HAPPY SPRING, HELLO CHICKWEED! (posted on 3/20/2019)

HAPPY SPRING, HELLO CHICKWEED!

Today brings the vernal equinox (for us in the northern hemisphere) where daylight starts to outshine the dark night. Pulsing green into the landscape, our wild edible friends start poking out of winter hibernation, and guess who’s there waiting for us: CHICKWEED!

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Field Garlic Returns

After resting during the hottest, driest months of the year, field garlic (aka Allium vineale) returns with full vigor. Closely related to chives and scallions, this perennial of the Amaryllidaceae family can be used similarly, offering a strong, pungent, spicy, aromatic onion flavor. Originally from Europe, it now grows prolifically in many parts of the world, especially here in the Northeastern US. Often referred to as onion grass: it looks like grass; flourishes in lawns; and tastes oniony. Also look for field garlic in fields, gardens, and open woods.

Why not include field garlic in your food for a little free, wild flavor! Mince it up and add it to salad, soup, frittata, scones, wild green pesto, baked fish and so much more. BTW, it's probably growing right outside your doorstep. For clues on how to identify it properly, please refer to the image here from my book Foraging & Feasting: A Field Guide and Wild Food Cookbook.

From the book   Foraging & Feasting: A Field Guide and Wild Food Cookbook   by Dina Falconi, illustrated by Wendy Hollender

From the book Foraging & Feasting: A Field Guide and Wild Food Cookbook by Dina Falconi, illustrated by Wendy Hollender

Field garlic photo taken today. 

Field garlic photo taken today. 

This photo of field garlic shows how much it looks like a clump of grass. Not so helpful in distinguishing it from other plant species. The strongest clue is it's aroma = onion! Again, please refer to the clues on our plant page above for help with accurate identification.

Chickweed: A Weedy Super Food

Hooray, CHICKWEED (Stellaria media), a weedy super food — free, abundant, and available — is back in full swing. This lovely little friend is so nutritious: high in Vit. C, beta carotene, iron, calcium, etc. She is mild and tasty. Perfect for salad, in wild green pesto, lightly steamed, or added to soup during the last few minutes of cooking. She likes moist rich soil and will grown in full sun to part shade. Look for her in gardens, lawns, meadows, woodland edges, and waste places. The image of chickweed below is a "plant map"  from our book from my book Foraging & Feasting: A Field Guide and Wild Food Cookbook by Dina Falconi; illustrated by Wendy Hollender. Hopefully it will help you to identify chickweed accurately throughout the growing season. Good luck!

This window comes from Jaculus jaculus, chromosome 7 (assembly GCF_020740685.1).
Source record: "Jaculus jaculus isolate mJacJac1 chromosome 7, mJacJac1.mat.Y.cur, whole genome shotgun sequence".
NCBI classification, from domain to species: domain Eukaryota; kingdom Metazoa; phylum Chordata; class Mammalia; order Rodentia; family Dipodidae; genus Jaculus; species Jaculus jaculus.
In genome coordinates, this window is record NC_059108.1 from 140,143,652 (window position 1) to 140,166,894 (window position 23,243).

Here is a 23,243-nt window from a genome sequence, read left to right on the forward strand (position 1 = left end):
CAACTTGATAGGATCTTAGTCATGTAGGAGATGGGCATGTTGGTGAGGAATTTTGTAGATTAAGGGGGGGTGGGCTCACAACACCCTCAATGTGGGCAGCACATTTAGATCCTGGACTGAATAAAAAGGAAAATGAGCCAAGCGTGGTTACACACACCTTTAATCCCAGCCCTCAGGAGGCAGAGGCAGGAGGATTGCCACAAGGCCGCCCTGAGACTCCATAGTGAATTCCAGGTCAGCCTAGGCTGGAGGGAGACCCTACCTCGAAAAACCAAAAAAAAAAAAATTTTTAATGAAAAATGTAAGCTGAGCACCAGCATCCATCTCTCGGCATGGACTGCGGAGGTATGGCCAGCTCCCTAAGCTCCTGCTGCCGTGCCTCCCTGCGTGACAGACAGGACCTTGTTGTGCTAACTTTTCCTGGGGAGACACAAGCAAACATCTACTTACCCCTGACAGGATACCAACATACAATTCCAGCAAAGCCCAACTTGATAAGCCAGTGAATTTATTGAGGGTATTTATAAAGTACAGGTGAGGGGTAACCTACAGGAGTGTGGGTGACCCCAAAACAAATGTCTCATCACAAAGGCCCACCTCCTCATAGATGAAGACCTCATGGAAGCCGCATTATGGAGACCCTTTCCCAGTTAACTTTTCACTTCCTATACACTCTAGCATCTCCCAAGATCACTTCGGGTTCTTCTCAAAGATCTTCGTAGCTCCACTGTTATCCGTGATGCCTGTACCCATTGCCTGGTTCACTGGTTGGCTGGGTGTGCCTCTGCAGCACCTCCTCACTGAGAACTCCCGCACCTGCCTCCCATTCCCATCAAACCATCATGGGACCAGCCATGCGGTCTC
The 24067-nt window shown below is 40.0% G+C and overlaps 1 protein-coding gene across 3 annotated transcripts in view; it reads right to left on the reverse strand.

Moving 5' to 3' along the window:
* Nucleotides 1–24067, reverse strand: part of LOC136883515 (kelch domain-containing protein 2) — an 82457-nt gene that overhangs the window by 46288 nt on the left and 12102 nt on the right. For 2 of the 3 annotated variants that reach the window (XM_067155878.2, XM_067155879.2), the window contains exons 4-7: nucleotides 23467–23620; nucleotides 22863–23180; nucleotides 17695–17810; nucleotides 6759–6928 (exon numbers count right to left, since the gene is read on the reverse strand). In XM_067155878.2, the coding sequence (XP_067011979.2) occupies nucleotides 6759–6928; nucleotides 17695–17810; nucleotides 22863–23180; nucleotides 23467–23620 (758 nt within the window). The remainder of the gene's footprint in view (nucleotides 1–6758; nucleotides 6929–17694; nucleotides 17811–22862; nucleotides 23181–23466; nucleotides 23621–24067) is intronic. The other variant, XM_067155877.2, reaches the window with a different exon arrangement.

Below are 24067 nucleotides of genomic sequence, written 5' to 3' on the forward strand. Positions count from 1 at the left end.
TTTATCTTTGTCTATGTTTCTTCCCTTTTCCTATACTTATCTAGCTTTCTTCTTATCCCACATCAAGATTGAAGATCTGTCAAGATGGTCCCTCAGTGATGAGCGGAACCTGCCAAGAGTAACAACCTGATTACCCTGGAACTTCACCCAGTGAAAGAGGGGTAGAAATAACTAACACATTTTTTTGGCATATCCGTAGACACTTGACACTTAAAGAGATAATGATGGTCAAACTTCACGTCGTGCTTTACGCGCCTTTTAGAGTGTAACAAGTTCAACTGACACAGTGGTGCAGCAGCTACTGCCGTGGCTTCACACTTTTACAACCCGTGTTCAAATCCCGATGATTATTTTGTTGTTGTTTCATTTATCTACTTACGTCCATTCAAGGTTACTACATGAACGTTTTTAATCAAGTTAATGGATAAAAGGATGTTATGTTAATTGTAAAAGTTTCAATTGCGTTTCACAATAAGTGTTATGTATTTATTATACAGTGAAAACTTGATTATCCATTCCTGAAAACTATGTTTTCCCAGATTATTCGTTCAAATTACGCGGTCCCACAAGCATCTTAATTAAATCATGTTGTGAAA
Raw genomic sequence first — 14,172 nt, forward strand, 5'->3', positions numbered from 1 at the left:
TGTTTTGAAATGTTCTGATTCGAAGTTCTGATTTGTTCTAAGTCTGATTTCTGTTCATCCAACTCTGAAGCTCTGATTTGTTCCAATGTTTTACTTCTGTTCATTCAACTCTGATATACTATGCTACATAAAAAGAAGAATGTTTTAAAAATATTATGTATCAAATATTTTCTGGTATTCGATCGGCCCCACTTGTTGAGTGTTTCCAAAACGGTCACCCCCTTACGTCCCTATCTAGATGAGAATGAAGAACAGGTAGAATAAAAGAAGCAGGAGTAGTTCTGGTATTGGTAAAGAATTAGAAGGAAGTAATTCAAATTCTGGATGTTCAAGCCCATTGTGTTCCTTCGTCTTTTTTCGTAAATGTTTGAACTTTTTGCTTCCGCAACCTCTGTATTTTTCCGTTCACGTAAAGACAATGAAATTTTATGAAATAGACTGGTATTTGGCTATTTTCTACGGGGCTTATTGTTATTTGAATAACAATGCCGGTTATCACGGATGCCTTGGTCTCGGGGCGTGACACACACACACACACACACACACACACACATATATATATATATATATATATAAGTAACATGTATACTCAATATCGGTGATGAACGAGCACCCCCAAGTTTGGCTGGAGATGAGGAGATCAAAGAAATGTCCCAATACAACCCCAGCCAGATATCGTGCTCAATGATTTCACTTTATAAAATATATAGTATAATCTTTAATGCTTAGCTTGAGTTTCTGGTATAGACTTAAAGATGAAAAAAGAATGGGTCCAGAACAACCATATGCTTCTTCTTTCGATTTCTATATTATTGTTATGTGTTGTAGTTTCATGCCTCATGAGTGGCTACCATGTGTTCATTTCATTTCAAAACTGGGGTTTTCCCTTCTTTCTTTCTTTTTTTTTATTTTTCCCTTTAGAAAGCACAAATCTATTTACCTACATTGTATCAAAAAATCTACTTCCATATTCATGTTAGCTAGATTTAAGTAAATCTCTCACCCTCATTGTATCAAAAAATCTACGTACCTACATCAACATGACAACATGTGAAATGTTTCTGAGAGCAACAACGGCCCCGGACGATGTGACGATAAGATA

From the book Foraging & Feasting: A Field Guide and Wild Food Cookbook by Dina Falconi; illustrated by Wendy Hollender.

From the book Foraging & Feasting: A Field Guide and Wild Food Cookbook by Dina Falconi; illustrated by Wendy Hollender.

Violet

Looking forward to righteous #violet (Viola sororia) arriving back in the landscape. Eat the mild leaves & flowers raw; super high in #vitaminC — flower surprisingly more than leaf. Decorate dishes, even cakes with the blossoms. Toss leaves into soup at the end of the cooking process, blend into pesto with more pungent greens or in Wild Green Goddess Dressing. Violet's soothing, cooling qualities help with inflammation in the gut and respiratory systems, as well as topically on the skin. Some say that these wild, free, and abundant violets are #antineoplastic, read anticancer!!!

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